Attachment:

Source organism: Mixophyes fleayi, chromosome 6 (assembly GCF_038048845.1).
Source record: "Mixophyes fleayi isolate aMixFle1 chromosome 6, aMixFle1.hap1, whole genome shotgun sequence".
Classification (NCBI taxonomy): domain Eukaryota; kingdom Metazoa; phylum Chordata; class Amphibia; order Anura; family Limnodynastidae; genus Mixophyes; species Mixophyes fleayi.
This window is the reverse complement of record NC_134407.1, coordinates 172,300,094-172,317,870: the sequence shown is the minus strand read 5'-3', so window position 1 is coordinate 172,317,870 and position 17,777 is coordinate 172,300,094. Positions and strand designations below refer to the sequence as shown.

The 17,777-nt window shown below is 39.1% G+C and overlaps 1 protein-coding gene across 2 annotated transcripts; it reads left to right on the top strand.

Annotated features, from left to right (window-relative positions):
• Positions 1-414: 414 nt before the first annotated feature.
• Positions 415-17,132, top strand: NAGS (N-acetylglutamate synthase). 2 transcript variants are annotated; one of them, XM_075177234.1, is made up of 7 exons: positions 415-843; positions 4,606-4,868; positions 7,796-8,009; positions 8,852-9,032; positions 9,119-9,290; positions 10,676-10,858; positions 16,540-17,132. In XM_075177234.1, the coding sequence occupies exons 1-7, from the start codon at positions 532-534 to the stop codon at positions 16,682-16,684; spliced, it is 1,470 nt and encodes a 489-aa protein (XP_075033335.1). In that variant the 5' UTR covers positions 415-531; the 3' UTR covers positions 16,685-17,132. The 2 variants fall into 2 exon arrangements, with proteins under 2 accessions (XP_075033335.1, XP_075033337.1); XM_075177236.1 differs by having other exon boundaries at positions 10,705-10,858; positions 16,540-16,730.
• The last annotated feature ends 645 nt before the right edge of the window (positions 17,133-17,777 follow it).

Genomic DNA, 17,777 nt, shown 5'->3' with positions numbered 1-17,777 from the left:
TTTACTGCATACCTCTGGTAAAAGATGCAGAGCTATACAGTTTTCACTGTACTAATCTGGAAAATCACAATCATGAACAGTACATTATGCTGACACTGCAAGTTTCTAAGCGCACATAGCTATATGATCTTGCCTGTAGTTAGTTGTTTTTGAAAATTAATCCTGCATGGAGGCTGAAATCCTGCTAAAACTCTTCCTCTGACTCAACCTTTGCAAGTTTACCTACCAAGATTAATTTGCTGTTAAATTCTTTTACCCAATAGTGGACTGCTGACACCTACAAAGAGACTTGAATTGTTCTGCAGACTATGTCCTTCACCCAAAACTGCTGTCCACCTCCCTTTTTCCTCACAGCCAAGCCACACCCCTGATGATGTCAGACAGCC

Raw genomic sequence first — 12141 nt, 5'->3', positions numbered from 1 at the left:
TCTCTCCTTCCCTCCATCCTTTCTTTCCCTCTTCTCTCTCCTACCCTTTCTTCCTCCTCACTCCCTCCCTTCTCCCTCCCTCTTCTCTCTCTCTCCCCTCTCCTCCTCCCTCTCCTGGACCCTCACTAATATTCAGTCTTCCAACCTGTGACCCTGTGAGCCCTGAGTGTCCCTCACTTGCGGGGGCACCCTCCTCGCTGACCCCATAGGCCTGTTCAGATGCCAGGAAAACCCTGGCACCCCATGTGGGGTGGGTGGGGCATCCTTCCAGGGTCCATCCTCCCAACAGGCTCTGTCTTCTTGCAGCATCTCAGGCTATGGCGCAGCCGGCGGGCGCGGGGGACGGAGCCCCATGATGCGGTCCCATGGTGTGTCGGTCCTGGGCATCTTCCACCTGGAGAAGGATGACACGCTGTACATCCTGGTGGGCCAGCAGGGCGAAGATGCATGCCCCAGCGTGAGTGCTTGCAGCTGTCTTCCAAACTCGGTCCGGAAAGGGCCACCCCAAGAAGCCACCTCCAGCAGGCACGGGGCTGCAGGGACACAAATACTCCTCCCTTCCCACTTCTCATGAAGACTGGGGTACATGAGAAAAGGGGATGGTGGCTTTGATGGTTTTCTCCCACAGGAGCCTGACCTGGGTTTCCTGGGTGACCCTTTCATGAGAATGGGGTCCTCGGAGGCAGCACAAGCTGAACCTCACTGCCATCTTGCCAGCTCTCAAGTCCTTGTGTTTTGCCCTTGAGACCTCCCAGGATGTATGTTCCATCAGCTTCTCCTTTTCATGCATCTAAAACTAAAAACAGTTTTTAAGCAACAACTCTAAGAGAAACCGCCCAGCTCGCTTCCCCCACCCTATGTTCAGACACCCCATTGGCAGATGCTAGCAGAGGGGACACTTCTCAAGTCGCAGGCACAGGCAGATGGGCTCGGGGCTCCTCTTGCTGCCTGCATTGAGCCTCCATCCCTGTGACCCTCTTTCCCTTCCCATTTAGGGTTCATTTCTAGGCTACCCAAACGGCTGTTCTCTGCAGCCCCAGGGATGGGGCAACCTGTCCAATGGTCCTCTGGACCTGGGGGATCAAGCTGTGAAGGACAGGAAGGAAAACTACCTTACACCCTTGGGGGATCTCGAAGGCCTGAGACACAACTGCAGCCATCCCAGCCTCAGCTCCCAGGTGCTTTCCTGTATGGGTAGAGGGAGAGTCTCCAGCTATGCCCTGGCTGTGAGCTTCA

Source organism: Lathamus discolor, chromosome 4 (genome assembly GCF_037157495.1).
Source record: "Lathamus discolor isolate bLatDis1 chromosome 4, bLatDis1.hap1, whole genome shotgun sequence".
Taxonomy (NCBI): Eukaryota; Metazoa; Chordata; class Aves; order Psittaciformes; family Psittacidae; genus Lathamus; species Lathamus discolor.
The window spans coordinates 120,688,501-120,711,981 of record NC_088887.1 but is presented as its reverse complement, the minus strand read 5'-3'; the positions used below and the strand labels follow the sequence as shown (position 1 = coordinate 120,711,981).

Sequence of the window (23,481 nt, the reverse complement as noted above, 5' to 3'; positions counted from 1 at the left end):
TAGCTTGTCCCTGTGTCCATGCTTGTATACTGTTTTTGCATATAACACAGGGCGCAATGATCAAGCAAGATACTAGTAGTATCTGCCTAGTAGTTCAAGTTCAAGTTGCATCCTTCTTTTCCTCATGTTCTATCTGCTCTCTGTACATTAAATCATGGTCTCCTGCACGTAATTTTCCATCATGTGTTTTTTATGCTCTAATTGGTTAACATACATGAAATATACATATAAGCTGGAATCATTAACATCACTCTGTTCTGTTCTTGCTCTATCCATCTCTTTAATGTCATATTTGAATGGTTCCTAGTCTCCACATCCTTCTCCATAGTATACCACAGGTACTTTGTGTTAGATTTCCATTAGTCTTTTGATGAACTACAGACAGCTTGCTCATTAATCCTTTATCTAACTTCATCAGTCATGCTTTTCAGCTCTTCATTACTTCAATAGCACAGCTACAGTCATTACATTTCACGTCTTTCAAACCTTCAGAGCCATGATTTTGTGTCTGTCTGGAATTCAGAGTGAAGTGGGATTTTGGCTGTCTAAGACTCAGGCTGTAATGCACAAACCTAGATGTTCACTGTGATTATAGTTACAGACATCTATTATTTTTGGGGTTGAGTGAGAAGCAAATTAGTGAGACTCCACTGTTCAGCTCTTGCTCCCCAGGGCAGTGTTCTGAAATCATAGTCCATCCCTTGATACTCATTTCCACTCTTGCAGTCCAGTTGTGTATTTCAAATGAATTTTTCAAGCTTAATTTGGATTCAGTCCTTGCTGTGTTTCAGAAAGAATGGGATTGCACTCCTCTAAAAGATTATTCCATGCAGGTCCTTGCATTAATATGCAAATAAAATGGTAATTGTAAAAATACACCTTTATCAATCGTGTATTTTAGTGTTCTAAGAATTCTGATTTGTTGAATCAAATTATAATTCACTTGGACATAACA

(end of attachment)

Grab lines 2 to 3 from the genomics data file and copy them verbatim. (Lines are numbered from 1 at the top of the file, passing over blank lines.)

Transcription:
Source record: "Mixophyes fleayi isolate aMixFle1 chromosome 6, aMixFle1.hap1, whole genome shotgun sequence".
Classification (NCBI taxonomy): domain Eukaryota; kingdom Metazoa; phylum Chordata; class Amphibia; order Anura; family Limnodynastidae; genus Mixophyes; species Mixophyes fleayi.